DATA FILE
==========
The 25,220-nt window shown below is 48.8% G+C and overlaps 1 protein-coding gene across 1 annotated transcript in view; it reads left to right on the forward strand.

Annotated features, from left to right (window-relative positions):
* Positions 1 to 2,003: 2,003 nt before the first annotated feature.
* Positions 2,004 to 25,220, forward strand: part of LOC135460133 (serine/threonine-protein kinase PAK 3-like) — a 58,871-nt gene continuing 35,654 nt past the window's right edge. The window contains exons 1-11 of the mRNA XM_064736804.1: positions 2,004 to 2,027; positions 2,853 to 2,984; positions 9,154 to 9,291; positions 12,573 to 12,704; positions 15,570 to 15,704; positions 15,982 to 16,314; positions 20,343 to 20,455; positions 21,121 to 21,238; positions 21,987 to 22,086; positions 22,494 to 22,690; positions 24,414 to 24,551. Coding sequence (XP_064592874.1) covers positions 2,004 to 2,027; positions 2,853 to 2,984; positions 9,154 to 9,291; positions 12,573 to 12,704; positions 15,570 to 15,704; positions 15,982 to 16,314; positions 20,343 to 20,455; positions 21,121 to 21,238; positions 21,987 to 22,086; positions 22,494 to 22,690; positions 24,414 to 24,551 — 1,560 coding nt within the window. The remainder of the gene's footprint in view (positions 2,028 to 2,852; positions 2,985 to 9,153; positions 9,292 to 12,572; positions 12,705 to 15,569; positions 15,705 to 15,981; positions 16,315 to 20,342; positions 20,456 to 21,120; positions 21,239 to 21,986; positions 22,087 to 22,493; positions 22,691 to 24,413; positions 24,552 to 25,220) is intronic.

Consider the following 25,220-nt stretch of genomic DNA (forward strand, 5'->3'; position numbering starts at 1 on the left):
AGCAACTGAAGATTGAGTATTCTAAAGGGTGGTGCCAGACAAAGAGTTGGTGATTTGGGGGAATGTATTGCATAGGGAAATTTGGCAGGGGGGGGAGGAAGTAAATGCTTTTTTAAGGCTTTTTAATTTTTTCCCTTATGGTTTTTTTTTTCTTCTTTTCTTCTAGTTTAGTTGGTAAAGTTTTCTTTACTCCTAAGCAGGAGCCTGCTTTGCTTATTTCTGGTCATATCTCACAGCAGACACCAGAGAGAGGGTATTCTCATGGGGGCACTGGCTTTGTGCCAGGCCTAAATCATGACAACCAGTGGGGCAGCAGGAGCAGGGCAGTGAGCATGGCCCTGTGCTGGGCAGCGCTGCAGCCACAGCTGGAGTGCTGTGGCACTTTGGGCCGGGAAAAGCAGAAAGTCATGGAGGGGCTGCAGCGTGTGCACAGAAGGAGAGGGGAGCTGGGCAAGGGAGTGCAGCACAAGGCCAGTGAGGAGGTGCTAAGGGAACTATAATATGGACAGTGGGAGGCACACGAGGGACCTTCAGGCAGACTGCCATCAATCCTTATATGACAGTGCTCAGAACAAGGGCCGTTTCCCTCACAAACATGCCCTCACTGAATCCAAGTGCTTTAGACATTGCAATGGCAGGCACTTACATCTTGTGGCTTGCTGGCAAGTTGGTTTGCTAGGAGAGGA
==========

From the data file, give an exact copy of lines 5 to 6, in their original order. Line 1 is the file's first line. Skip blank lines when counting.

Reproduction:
Consider the following 25,220-nt stretch of genomic DNA (forward strand, 5'->3'; position numbering starts at 1 on the left):
AGCAACTGAAGATTGAGTATTCTAAAGGGTGGTGCCAGACAAAGAGTTGGTGATTTGGGGGAATGTATTGCATAGGGAAATTTGGCAGGGGGGGGAGGAAGTAAATGCTTTTTTAAGGCTTTTTAATTTTTTCCCTTATGGTTTTTTTTTTCTTCTTTTCTTCTAGTTTAGTTGGTAAAGTTTTCTTTACTCCTAAGCAGGAGCCTGCTTTGCTTATTTCTGGTCATATCTCACAGCAGACACCAGAGAGAGGGTATTCTCATGGGGGCACTGGCTTTGTGCCAGGCCTAAATCATGACAACCAGTGGGGCAGCAGGAGCAGGGCAGTGAGCATGGCCCTGTGCTGGGCAGCGCTGCAGCCACAGCTGGAGTGCTGTGGCACTTTGGGCCGGGAAAAGCAGAAAGTCATGGAGGGGCTGCAGCGTGTGCACAGAAGGAGAGGGGAGCTGGGCAAGGGAGTGCAGCACAAGGCCAGTGAGGAGGTGCTAAGGGAACTATAATATGGACAGTGGGAGGCACACGAGGGACCTTCAGGCAGACTGCCATCAATCCTTATATGACAGTGCTCAGAACAAGGGCCGTTTCCCTCACAAACATGCCCTCACTGAATCCAAGTGCTTTAGACATTGCAATGGCAGGCACTTACATCTTGTGGCTTGCTGGCAAGTTGGTTTGCTAGGAGAGGA